(how to tell the biblical story in a way that makes a difference)

The subversion of the Jewish “hell” in the teaching of Jesus

A major part of my argument against the traditional doctrine of “hell” is that in Jesus’ teaching “Gehenna” is not a place of unending conscious torment after death but a symbol for the devastation and loss of life that Israel would suffer as a consequence of the war against Rome. I think that Jesus has basically reworked Jeremiah’s prediction that Jews who died during the siege of Jerusalem by the Babylonians would be thrown into the Valley of the Son of Hinnom because there would be no place left to bury the dead in the city (Jer. 7:32; 19:6-7).

Yet another attempt to persuade the world that Tim Keller is wrong about hell

Steve Jacob found my post on annihilationism very interesting and wants to know whether I think “Tim Keller is on the mark in his recent article on hell”. The short answer is no. A longer answer follows. Readers might also be interested in my post “Tim Keller gets a lot right but gets hell badly wrong”.

Actually, Keller’s “The Importance of Hell” is not a recent article; it was first published in 2009 on the Redeemer website. In it he puts forward four reasons why the church needs to preach hell. All make some appeal to scripture, but only the first amounts to anything like a biblical justification of the doctrine. The other three arguments are attempts to mount a defence of hell on ethical and theological grounds.

The resurrection of Jesus and the theological fiction of “redemptive history”

Zondervan Academic has just put out a blog post on the resurrection adapted from some online teaching material from Scott Oliphint. Oliphint is professor of apologetics and systematic theology at Westminster Theological Seminary. I want to consider the piece, first, because it’s Easter, and secondly, because it provides an opportunity to highlight the divergence between two hermeneutical methods: on the one hand, the theological ransacking of scripture in defence of dogma; on the other, the reconstruction of a compelling and sufficient prophetic narrative about the historical experience of the people of God.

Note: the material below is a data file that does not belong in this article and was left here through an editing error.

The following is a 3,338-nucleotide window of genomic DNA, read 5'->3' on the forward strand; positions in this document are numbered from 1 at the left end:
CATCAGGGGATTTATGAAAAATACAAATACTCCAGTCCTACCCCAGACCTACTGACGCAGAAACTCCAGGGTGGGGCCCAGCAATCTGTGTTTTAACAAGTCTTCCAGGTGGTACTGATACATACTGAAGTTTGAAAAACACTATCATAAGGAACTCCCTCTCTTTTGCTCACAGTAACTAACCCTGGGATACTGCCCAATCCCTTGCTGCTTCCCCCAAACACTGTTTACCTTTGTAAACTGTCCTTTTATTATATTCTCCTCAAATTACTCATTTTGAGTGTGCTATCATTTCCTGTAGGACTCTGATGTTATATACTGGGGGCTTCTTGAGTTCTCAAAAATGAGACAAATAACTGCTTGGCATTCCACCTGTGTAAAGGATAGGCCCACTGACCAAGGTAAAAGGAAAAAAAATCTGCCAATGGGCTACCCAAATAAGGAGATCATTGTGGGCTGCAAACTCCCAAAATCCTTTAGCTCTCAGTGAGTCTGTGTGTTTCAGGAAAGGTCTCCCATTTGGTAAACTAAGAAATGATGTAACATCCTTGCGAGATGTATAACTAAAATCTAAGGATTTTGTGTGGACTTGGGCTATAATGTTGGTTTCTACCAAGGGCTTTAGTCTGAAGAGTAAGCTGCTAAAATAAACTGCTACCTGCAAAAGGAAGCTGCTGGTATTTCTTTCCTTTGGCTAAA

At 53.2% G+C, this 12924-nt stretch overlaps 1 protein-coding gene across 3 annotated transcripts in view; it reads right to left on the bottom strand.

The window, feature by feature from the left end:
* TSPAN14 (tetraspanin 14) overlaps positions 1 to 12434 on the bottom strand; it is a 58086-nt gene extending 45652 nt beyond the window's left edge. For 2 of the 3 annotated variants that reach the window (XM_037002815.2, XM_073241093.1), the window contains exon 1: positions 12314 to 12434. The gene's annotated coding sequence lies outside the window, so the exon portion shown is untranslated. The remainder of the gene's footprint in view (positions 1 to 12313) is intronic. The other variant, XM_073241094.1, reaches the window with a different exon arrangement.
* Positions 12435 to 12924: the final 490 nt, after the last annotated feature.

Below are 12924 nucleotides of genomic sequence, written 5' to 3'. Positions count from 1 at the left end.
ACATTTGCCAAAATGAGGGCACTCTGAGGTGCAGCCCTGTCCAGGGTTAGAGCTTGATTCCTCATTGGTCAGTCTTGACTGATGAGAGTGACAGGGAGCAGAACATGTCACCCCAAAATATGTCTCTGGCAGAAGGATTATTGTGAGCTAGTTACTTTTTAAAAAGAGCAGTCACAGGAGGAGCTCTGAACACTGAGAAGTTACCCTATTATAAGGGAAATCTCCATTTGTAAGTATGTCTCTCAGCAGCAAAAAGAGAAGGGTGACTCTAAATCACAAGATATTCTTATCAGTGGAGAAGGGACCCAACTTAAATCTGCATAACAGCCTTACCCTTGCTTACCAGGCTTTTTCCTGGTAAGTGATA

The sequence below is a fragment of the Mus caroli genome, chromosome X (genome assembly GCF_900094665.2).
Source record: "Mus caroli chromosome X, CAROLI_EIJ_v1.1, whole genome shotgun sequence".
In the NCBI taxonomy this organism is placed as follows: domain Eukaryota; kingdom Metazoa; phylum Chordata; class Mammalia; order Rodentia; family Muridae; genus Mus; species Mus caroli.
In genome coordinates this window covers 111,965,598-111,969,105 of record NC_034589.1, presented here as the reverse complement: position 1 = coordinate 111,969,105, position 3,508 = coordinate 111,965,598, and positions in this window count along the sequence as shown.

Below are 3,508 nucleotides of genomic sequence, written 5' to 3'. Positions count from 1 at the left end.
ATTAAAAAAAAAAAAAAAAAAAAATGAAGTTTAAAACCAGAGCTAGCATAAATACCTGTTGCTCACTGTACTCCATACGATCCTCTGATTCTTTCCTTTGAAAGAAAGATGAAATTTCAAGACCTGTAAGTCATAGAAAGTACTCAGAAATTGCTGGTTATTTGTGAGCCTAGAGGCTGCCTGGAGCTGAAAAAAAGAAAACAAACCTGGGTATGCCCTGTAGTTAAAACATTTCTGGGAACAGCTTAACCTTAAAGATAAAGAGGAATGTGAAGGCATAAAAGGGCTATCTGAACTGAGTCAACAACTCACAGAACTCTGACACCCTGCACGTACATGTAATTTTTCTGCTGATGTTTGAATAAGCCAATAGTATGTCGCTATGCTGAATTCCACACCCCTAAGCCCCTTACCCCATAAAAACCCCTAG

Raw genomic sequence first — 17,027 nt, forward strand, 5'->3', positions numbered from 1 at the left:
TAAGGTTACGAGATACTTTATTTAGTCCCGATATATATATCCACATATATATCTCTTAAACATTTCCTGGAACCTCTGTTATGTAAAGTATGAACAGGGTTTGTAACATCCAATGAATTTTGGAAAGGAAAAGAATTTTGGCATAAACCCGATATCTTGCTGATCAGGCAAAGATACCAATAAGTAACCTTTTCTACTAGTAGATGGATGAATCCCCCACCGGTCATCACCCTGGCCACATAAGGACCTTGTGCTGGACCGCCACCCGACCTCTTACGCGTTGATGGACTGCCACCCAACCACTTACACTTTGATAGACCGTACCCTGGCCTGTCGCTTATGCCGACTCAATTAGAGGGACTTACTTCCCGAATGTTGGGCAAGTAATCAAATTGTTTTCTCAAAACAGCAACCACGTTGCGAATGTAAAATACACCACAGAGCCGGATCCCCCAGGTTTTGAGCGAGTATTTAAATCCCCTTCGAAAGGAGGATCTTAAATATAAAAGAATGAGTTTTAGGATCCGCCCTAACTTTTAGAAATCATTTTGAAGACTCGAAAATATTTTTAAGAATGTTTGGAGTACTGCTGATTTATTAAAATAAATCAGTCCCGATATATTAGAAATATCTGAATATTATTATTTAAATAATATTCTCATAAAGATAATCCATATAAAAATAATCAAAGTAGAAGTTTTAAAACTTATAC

The argument against annihilationism

In an article on “Evangelical Annihilationism” published twenty years ago J.I. Packer respectfully rebutted the arguments made by the likes of E.W. Fudge, John Wenham and John Stott in favour of a more benign understanding of “hell” not as a place of eternal conscious torment but as eternal annihilation or non-existence. The first part of the article is a brief overview of the debate up to that point. In the second part Packer puts forward a theological and exegetical defence of the traditional doctrine.

Did Jesus promise to return within the lifetime of his disciples?

A decent sermon at a well known central London Anglican church Sunday night was spoilt, in my view, by the excited closing announcement that Jesus is coming back soon. Apart from the fact that the dogma is questionable on biblical grounds, which I’ll come to, I don’t understand how or why such a reputable church would think it necessary or plausible or wise to proclaim so confidently that finally, at this point in history, after centuries of us getting it wrong, Jesus is about to come back. It seems to me that we would have to be pretty sure—on some sort of collective ecclesial basis—that we’ve got it right this time before raising false hopes yet again and subverting our long term missional commitment to creation-as-we-know-it. Otherwise, this sort of fitful eschatological guesswork strikes me as plain irresponsible.

On top of that, I chanced upon this short and unhelpful video by Michael Kruger addressing the question “Did Jesus promise to return within the lifetime of his disciples?” Here we get to the matter of the biblical grounds for the belief that the church is still waiting for Jesus to return any time soon.